Post-9/11, concerns over governmental stability, political extremism, and terrorism drove a surge in security-minded surveillance worldwide. Following the regional diffusion of social media and the Arab Spring a decade later, the pendulum in the Middle East swung back towards individual liberty and privacy. Today, the tension between these two poles is tighter than ever, as cutting-edge and intrusive surveillance programs in China and Singapore have proven effective if not essential to tracking and thwarting the spread of the novel coronavirus pandemic.
MEI is pleased to announce a panel which will seek to address several questions around censorship and surveillance in the Middle East: What purposes do they intend to serve, and are they effective? What are the excesses and human implications of these practices? Can censorship and surveillance play a responsible role in containing disinformation and thwarting disease, or are they doomed to be abused by the powers that be? And what will the future of these technologies look like in the region, as the age of interconnectedness allows governments to learn from one another, for better or worse?
Marc Owen Jones
Assistant professor, Hamad bin Khalifa University
Marc Owen Jones is currently an assistant professor in Middle East Studies and Digital Humanities at Hamad bin Khalifa University, Doha. Jones received his BA in Journalism, Film and Broadcasting from Cardiff University in 2006, and a CASAW-funded MSc in Arab World Studies from the University of Durham in 2010. He recently completed his PhD (funded by the AHRC/ESRC) in 2016 at Durham, where he wrote an interdisciplinary thesis on the history of political repression in Bahrain. Jones’ research spans a number of topics, from historical revisions, postcolonialism, de-democratization and revolutionary cultural production, to policing, digital authoritarianism and human rights. Jones is particularly interested in strategies of control that affect people’s life chances in the service of elite power maintenance. Prior to joining HBKU, he was a Lecturer in Gulf History at Exeter University, where he remains an Honorary Research Fellow. Before that, Jones won a Teach at Tuebingen award, and wrote and delivered an MA module in Gulf Politics at Tuebingen University’s Institute for Political Science. At the moment, he is working on a number of topics, including propaganda and Twitter bots, mapping sectarian hate speech, and archival work related to Bahrain and land appropriation.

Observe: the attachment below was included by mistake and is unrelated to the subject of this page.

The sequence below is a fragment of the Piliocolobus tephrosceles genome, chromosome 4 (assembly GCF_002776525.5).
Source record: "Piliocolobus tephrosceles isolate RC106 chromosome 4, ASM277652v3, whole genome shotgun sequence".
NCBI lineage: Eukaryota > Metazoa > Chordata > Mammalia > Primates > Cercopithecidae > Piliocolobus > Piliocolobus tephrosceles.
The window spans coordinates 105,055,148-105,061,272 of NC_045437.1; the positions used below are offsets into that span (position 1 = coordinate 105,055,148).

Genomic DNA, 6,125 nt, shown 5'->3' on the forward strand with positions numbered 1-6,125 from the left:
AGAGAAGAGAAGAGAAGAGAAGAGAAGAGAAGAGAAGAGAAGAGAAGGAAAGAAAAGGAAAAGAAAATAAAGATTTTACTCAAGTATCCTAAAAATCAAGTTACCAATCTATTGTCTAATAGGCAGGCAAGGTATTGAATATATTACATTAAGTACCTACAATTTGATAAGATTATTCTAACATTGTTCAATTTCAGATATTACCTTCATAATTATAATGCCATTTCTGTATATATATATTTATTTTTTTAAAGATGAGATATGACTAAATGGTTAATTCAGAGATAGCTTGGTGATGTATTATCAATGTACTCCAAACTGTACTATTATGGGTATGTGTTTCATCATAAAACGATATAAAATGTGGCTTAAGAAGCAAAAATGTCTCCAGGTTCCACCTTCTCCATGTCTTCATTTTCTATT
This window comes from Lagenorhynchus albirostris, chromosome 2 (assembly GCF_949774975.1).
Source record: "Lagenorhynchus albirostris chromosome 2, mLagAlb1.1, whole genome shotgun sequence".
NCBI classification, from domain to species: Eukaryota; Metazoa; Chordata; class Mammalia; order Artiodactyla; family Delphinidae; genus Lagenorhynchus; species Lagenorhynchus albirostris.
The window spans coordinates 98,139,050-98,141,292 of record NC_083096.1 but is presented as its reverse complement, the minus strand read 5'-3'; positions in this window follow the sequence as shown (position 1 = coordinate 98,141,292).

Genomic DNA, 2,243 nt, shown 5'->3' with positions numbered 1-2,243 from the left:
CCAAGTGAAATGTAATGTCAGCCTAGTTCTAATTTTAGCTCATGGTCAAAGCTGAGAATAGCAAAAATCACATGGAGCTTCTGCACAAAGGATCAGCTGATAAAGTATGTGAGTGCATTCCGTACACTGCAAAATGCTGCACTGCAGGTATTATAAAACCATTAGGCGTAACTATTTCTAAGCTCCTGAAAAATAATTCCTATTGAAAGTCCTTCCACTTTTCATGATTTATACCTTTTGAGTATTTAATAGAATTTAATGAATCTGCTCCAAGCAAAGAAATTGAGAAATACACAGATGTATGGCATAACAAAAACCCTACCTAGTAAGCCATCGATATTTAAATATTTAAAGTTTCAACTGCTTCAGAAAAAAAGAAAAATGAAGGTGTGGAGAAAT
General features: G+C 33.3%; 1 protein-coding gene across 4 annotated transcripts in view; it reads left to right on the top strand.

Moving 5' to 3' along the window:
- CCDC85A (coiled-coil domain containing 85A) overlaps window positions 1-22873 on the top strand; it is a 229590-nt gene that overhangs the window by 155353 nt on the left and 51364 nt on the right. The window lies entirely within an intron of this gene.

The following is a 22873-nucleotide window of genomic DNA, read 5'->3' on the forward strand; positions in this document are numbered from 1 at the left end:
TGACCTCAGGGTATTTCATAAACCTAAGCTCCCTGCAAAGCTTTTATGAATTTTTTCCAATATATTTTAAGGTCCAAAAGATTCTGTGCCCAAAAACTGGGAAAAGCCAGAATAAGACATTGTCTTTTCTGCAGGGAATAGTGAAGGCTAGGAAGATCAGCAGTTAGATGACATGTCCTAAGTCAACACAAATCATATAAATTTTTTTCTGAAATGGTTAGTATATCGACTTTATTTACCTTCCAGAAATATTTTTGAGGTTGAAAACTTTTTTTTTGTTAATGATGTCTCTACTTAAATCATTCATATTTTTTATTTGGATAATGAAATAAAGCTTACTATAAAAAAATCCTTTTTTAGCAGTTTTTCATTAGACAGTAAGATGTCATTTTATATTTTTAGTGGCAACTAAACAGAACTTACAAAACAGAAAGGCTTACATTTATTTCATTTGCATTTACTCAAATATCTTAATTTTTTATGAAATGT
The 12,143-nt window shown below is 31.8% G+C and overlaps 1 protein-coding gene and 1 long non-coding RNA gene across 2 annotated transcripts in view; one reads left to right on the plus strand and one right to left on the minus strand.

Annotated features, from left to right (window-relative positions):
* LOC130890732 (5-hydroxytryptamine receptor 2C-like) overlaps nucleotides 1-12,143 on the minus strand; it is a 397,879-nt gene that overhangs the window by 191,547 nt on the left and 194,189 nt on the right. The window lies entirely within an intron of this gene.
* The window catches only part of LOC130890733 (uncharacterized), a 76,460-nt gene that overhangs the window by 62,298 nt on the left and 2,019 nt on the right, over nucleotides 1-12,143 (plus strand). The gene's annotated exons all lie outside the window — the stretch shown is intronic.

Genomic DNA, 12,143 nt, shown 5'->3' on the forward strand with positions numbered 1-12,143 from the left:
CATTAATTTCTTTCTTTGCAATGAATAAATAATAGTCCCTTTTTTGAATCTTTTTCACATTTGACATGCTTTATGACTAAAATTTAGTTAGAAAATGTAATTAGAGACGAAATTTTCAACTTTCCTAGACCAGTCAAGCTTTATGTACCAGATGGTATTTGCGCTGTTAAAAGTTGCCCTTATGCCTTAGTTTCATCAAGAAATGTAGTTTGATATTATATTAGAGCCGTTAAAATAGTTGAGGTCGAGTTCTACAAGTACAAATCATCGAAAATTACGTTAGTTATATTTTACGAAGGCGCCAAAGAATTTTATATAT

Associate professor, University of Maryland
Sahar Khamis is an Associate Professor in the Department of Communication at the University of Maryland, College Park. She is an expert on Arab and Muslim media, and the former Head of the Mass Communication and Information Science Department in Qatar University. Khamis holds a Ph.D. in Mass Media and Cultural Studies from the University of Manchester in England. She is a former Mellon Islamic Studies Initiative Visiting Professor at the University of Chicago. She is the co-author of the books Islam Dot Com: Contemporary Islamic Discourses in Cyberspace (Palgrave Macmillan, 2009) and Egyptian Revolution 2.0: Political Blogging, Civic Engagement and Citizen Journalism (Palgrave Macmillan, 2013), and the co-editor of the book: Arab Women’s Activism and Socio-Political Transformation: Unfinished Gendered Revolutions (Palgrave Macmillan, 2018). Additionally, she authored and co-authored numerous book chapters, journal articles and conference papers, regionally and internationally, in both English and Arabic. She is the recipient of a number of prestigious academic and professional awards, as well as a member of the editorial boards of several journals in the field of communication, in general, and the field of Arab and Muslim media, in particular. Khamis is a media commentator and analyst, a public speaker, a human rights commissioner in the Human Rights Commission in Montgomery County, Maryland, and a radio host, who presents a monthly radio show on “U.S. Arab Radio” (the first Arab-American radio station broadcasting in the U.S. and Canada).